|La Belle Creole Cigar Company, 1892
Julia and Magazine Streets
|Golden Age of New Orleans Cigars
In what could be called the "golden age" of cigars - the latter part of the 19th and earlier
part of the 20th centuries - New Orleans was known as the cigar manufacturing capital of
the United States. During that time, there were as many as ninety-three cigar makers in
New Orleans native Simon Hernsheim founded S. Hernsheim Brothers in 1857. It was a
tobacco company that supplied tobacco leaves to the European market. By the 1880's,
the company had flourished to the point that Mr. Hernsheim was able to build a 5-story
manufacturing facility at the corner of Julia and Magazine Streets. The La Belle Creole
Cigar and Tobacco Company became the second largest tobacco manufacturing
company in the United States and famous all over the world. La Belle employed over a
thousand people in the factory and another one hundred office workers and salesmen. In
1892, the company produced 40 million cigars! Their most popular brands were La Belle
Creole, Jackson Square and El Belmont.
Simon Hernsheim died in 1898 and his company didn't last long after that, but the
building was used as a cigar factory until the late 1920's. When the law firm of Deutsch,
Kerrigan & Stiles purchased the building in 1980, it underwent a meticulous renovation
and stands today - a beautiful building - in the heart of the city's Arts-Warehouse District,
near the National World War II Museum.
|La Belle Creole Cigar Company, 1925
|Mr. Hernsheim's La Belle Creole building today
In 1883, Simon Hernsheim engaged well-known architect Thomas Sully to design a home
that would reflect his stature in the community. Sully did not disappoint. The result was a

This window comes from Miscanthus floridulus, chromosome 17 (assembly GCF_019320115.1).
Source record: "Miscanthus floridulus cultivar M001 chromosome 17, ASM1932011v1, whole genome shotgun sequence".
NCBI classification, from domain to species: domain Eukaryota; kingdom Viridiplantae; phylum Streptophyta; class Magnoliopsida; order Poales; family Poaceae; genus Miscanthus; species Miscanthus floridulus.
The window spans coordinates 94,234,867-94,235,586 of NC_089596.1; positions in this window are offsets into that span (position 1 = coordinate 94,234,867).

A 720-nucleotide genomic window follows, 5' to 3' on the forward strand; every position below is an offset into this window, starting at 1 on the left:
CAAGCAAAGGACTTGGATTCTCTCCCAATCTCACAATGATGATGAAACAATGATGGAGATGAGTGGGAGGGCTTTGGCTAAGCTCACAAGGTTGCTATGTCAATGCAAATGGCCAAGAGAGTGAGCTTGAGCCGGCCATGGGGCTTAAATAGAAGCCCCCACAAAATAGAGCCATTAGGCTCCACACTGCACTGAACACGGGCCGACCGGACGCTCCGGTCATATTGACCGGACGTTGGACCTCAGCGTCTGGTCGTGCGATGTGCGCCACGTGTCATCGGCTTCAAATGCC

beautiful 3-story Italianate mansion (the only one of Sully's houses in the Italianate style
still standing). Later renovations have changed the house's exterior appearance
somewhat, but it's still beautiful. Its interior features are considered among the grandest of
any late 19th century Louisiana home still standing. One of the most striking is the
mahogany stairwell - it rises to meet a fantastic domed stained glass skylight. The original
stained glass chandelier hangs in what was once the family dining room. Other
outstanding features are paneled mahogany ceilings, 12-foot solid mahogany doors,
antique fireplaces and frescoed friezes. One room contains the original built-in breakfront,
the only surviving piece of its kind in any residence designed by Thomas Sully.
Now known as the elegant Columns Hotel, its current owners have restored the historic
home to its original grandeur. It has been added to the National Register of Historic
Sadly, Mr. Hernsheim's life didn't end well. In 1898, after the death of his wife and some
burdensome family difficulties, Simon Hernsheim committed suicide by use of poison. His
heirs, hoping to keep his memory alive, donated $50,000 to the newly established Fisk
Free Public Library in his name. This gift allowed the fledgling library to purchase badly
needed new books. Some of the money was, also, invested and the interest from the
Hernsheim Fund allowed what would eventually become the New Orleans Public Library to
continue to grow its collections for many years to come.
According to reports of staff and guests, the Columns Hotel houses three gentle and
unassuming resident spirits - a man, a woman and a child. The well-dressed man, who
has appeared often, seems to take on the duty of host, making sure everything is okay
with his guests.
I like to think that this is Mr. Hernsheim, re-living happier days, still enjoying the home he
built from the rewards of his labor and the golden age of the American cigar. -- Nancy
|Mr. Hernsheim's home, now the Columns Hotel
|La Belle Creole cigar store display sign, ca. 1900
|Simon Hernsheim's brother, Isidore's home, 1890's
|Interior, La Belle Creole Cigar Company
|Jose Escalante and Company, sign reads 'Jose Escalante
and Co., Corina Queen of Mild Cigars;' located on
Magazine and Poeyfarre Streets; ca. 1947.
|Above & below, Seidenberg & Company, Inc.,
cigar manufacturer, New Orleans; dates unknown.